The IoT botnet behind some of the largest publicly recorded DDoS attacks is flooding its targets with HTTP traffic, generating more than one million requests per second in some cases, in order to bring down web applications.
The attacks were recorded prior to the release of the source code fueling the Mirai malware, which scans the public Internet for IoT devices guarded by weak or default credentials and corrals them into a giant botnet.
Researchers at Cloudflare today published a report on two recent attacks that characterize a recent switch away from SYN flood- and ACK flood-based attacks at Layer 3, to HTTP-based attacks at Layer 7.
Reports of volumetric DDoS attacks using IoT devices peaked with the takedown of Krebs on Security with traffic peaking at more than 620 Gbps. Cloudflare said in its report that measuring HTTP requests per second is another indicator of the size of these attacks given the inbound bandwidth they generate against a targeted web server.
Cloudflare said in its report that it tracked two attacks of this kind topping out at more than 1 million HTTP requests per second. One peaked at 1.75 million requests per second and the attackers, Cloudflare said, used more than 52,000 IP addresses to send short HTTP requests of 121 bytes to the targets. After analyzing the traffic, Cloudflare said that hundreds of autonomous systems networks were the source of the attack, with the biggest sources in the Ukraine and Vietnam.
“These attacks are a new trend, so it’s not fair to blame the AS operators for not cleaning up devices participating in them,” Cloudflare said in its report. “Having said that, the Ukrainian ISP and Vietnamese AS45899 seem to stand out.”
The second attack differed in that the payloads were buried in longer HTTP requests, Cloudflare said. Its peak was 360 Gbps of inbound HTTP traffic, which it said was an unusually large number. The requests were similar to this:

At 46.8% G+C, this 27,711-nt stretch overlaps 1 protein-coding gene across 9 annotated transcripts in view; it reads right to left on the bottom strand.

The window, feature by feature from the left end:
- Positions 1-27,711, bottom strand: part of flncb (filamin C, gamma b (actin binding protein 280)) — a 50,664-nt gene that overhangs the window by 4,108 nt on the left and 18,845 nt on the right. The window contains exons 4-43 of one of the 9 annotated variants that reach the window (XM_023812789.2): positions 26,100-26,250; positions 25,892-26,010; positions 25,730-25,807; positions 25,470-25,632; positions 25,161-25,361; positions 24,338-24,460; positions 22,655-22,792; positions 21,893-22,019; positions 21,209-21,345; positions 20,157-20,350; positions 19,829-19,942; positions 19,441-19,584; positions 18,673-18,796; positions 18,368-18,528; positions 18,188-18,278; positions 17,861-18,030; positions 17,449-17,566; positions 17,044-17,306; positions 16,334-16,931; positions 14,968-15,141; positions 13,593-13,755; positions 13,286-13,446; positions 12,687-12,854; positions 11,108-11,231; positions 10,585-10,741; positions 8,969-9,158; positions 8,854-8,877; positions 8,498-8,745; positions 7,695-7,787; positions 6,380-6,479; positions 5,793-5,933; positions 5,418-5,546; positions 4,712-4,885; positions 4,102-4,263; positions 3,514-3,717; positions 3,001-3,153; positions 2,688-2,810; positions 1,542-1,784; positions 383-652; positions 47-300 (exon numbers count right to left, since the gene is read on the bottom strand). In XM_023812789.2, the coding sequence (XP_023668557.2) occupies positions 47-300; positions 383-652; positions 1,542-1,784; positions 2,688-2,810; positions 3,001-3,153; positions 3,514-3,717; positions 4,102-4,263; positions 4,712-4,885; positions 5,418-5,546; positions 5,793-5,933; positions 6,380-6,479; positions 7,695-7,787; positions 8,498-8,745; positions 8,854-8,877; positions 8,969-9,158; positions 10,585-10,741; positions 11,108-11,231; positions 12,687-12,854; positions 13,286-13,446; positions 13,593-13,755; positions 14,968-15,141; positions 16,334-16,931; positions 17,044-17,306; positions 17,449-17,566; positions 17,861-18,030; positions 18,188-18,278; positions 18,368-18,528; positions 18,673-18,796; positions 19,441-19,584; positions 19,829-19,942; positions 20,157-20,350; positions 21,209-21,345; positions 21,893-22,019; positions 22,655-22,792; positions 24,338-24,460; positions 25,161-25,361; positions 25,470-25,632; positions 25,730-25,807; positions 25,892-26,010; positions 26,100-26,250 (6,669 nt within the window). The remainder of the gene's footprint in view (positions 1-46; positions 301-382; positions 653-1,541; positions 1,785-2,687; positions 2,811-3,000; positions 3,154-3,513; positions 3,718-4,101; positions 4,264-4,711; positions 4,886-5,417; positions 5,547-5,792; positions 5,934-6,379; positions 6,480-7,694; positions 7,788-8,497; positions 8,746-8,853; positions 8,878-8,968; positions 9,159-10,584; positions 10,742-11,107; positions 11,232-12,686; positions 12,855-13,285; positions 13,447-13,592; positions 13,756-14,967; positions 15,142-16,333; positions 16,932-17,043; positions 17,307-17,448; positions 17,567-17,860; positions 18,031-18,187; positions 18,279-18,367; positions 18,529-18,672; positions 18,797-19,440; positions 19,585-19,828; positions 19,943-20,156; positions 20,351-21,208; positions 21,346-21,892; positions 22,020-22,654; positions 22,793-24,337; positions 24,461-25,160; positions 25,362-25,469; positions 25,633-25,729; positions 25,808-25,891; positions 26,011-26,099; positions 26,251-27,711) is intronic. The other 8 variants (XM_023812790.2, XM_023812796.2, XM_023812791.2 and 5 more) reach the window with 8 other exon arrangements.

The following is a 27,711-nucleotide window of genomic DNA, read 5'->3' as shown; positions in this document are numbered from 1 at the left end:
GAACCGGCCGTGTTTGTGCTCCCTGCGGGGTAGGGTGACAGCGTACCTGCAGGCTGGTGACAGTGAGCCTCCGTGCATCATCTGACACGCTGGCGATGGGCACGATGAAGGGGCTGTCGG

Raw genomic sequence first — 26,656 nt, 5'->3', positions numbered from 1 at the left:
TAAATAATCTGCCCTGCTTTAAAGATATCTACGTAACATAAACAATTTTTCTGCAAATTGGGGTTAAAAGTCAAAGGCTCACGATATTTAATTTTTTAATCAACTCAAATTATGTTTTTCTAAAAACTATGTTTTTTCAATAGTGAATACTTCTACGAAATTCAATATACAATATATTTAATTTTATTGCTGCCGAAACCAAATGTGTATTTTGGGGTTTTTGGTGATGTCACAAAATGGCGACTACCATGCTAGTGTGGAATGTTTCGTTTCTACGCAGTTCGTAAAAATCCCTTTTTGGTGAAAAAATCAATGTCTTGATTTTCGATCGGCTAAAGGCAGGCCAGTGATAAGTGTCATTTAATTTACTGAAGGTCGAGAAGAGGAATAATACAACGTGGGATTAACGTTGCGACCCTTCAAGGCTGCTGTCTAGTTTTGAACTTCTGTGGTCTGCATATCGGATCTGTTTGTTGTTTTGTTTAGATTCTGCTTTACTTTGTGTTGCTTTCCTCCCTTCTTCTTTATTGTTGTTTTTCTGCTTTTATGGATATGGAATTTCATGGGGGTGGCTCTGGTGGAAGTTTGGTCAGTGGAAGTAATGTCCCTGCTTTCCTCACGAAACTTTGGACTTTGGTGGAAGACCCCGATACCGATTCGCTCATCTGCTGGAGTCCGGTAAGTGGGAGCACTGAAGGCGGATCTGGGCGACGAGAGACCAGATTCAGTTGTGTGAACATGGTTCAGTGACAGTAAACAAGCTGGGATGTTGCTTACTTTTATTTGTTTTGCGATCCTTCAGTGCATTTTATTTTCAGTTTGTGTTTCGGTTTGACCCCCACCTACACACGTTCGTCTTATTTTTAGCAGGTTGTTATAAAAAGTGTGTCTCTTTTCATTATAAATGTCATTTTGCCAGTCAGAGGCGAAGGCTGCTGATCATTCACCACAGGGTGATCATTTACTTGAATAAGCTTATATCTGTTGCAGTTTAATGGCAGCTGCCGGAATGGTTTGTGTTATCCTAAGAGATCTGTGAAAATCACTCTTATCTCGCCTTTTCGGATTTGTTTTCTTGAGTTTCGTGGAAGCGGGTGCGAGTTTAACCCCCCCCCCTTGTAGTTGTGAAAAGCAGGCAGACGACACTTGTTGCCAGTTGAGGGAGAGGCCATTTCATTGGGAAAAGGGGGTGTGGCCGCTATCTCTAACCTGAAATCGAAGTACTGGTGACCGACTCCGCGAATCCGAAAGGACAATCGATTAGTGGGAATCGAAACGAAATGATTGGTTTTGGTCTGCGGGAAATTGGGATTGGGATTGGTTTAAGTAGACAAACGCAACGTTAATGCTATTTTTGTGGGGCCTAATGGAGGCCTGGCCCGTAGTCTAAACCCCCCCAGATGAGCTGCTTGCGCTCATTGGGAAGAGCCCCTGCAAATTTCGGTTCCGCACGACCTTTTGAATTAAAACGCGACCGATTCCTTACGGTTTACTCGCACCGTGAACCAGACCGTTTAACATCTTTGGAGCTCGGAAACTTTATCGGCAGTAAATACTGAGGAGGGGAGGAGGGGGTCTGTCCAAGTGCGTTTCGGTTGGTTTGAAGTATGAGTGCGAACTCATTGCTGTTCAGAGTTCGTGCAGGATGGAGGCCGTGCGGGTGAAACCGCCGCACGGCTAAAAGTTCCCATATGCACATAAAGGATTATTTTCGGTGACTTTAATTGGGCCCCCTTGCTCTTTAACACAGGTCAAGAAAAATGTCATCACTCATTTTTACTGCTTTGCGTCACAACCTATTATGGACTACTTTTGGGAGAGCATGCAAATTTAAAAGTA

“It’s the long payload sent after the request headers that allowed the attackers to generate substantial traffic. Since this attack we’ve seen similar events with varying parameters in the request body,” Cloudflare said. “Sometimes these attacks came as GET requests, sometimes as POST. Additionally, this particular attack lasted roughly one hour, with 128,833 unique IP addresses.”
Cloudflare said that in both attacks, the attackers relied on Port 80-exposed closed circuit television cameras from hosts in Vietnam.
“Although the most recent attacks have mostly involved Internet-connected cameras, there’s no reason to think that they are likely the only source of future DDoS attacks,” Cloudflare said. “As more and more devices (fridges, fitness trackers, sleep monitors, …) are added to the Internet they’ll likely be unwilling participants in future attacks.”
The release of the Mirai malware source code also figures to ramp up the delivery of these attacks. The malware continuously scans the Internet looking for so-called IoT devices such as routers, IP-powered cameras, DVRs and more. The malware exploits those devices that rely on default, weak, or hard-coded credentials, and forces them to join these botnets used in DDoS attacks.
Experts are concerned that IoT devices will continue to be exploited and used in large-scale attacks. Most of the devices are easily found online and few can support additional security such as encryption for data protection or have an automated update mechanism for patching.
“These types of attacks have already superseded [traditional DDos attacks],” said Arbor Networks engineer Roland Dobbins. “IoT botnets are not an upcoming threat. I’m not concerned about the future; I’m concerned about the past. If I could wave a magic wand, I would make it so there are no unsecured embedded devices out there. We still have a huge problem; we still have tens of millions of these devices out there.”